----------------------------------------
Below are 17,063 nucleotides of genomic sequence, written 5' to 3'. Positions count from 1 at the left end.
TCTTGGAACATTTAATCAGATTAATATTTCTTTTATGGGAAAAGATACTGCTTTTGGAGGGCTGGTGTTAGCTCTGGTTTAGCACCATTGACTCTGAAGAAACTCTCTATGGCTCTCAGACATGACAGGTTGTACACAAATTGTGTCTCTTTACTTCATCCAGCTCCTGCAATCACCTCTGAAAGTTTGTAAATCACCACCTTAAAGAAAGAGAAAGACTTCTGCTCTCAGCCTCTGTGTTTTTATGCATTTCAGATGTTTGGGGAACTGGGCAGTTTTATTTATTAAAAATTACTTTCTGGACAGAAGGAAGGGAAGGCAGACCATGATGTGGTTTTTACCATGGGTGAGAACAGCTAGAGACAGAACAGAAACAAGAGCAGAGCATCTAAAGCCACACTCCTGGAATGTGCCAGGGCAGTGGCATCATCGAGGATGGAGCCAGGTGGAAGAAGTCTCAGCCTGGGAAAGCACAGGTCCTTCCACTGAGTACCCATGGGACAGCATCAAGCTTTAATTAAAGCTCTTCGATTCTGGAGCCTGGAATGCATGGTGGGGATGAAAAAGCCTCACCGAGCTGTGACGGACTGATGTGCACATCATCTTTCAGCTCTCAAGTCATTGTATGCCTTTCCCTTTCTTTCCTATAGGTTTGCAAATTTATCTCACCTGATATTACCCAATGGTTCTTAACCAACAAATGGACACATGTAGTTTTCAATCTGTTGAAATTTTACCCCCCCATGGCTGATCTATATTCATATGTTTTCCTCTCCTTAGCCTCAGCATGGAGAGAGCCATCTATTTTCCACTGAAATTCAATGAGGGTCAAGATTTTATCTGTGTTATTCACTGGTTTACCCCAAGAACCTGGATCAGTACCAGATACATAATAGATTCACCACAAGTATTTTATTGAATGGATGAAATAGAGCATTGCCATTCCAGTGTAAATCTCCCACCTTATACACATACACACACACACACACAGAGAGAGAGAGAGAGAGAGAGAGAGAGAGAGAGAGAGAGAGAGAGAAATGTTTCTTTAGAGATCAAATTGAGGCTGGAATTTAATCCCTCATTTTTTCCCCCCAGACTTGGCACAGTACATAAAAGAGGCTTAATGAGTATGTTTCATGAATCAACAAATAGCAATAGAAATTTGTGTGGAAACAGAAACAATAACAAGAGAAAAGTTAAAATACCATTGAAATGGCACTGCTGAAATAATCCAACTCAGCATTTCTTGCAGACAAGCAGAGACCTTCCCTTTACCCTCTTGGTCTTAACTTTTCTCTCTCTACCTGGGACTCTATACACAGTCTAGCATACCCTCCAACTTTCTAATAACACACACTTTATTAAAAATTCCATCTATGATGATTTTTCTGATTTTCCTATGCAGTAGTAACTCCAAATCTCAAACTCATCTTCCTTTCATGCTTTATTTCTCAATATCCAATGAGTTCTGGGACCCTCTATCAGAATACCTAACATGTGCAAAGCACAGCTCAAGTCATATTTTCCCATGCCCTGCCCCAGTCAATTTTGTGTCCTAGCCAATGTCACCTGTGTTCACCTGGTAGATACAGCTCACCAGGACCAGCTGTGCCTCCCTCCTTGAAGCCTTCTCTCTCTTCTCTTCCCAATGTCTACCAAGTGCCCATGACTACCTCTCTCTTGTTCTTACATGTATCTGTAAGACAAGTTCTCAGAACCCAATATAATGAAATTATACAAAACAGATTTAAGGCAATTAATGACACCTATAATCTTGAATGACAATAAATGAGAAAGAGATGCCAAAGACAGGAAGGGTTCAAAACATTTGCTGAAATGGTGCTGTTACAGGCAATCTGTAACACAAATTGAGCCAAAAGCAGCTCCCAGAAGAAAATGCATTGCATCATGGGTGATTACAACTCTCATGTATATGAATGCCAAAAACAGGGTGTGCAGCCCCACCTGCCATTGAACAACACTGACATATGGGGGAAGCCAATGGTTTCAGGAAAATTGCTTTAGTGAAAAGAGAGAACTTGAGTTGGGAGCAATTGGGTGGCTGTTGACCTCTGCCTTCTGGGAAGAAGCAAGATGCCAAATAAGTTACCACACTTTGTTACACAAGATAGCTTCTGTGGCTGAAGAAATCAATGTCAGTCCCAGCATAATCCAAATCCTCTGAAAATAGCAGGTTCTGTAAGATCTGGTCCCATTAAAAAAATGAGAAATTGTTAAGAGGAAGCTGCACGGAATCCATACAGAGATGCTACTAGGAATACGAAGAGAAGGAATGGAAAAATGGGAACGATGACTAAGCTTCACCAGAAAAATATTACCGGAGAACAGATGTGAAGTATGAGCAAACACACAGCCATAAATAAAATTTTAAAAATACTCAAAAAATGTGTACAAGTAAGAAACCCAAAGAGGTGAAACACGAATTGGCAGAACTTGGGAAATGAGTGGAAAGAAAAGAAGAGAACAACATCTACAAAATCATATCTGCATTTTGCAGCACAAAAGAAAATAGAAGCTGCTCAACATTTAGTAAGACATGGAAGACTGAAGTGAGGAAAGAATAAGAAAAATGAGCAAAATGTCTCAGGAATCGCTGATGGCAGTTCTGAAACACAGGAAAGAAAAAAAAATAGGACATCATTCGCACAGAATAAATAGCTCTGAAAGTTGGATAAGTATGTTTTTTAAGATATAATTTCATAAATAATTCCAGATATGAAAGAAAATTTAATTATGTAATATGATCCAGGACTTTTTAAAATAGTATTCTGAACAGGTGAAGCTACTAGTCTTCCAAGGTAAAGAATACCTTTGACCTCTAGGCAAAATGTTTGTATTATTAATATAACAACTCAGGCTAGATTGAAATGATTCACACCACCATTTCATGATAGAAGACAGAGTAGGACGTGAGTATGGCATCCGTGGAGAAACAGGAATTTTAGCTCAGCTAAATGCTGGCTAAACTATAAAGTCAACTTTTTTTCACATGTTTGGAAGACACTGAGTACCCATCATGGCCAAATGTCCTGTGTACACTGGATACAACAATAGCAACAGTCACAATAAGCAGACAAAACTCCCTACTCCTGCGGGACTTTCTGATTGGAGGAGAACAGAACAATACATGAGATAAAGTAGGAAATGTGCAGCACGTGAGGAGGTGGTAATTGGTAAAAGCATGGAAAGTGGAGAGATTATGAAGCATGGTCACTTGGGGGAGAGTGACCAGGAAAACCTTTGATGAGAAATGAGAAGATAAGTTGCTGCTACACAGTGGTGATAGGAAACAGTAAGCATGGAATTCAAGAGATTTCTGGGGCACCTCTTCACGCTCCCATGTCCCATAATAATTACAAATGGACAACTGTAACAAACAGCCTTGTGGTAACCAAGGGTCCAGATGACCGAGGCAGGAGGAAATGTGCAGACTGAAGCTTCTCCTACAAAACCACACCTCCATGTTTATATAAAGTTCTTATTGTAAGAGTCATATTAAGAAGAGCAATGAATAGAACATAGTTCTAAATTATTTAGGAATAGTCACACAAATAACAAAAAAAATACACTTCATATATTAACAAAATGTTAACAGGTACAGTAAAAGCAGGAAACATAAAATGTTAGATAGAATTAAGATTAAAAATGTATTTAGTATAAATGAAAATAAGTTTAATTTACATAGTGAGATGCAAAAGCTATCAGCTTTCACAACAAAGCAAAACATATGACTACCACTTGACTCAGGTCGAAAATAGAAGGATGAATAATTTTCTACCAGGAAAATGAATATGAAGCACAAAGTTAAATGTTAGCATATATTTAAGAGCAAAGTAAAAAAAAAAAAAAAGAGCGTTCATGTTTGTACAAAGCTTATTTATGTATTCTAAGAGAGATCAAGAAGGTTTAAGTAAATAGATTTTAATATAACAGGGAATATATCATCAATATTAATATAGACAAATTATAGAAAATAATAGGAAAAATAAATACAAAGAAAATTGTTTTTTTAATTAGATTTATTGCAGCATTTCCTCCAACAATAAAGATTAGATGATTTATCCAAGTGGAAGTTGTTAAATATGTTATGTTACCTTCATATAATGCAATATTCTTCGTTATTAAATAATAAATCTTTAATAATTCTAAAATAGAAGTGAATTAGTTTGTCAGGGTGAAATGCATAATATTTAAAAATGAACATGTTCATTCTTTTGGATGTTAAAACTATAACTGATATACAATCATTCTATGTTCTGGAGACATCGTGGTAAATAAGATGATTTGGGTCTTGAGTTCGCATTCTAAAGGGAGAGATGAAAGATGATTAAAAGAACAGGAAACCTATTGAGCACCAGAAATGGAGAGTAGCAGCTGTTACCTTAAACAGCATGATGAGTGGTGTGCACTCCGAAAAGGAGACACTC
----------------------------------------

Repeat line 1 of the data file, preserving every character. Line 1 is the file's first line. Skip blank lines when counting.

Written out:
Below are 17,063 nucleotides of genomic sequence, written 5' to 3'. Positions count from 1 at the left end.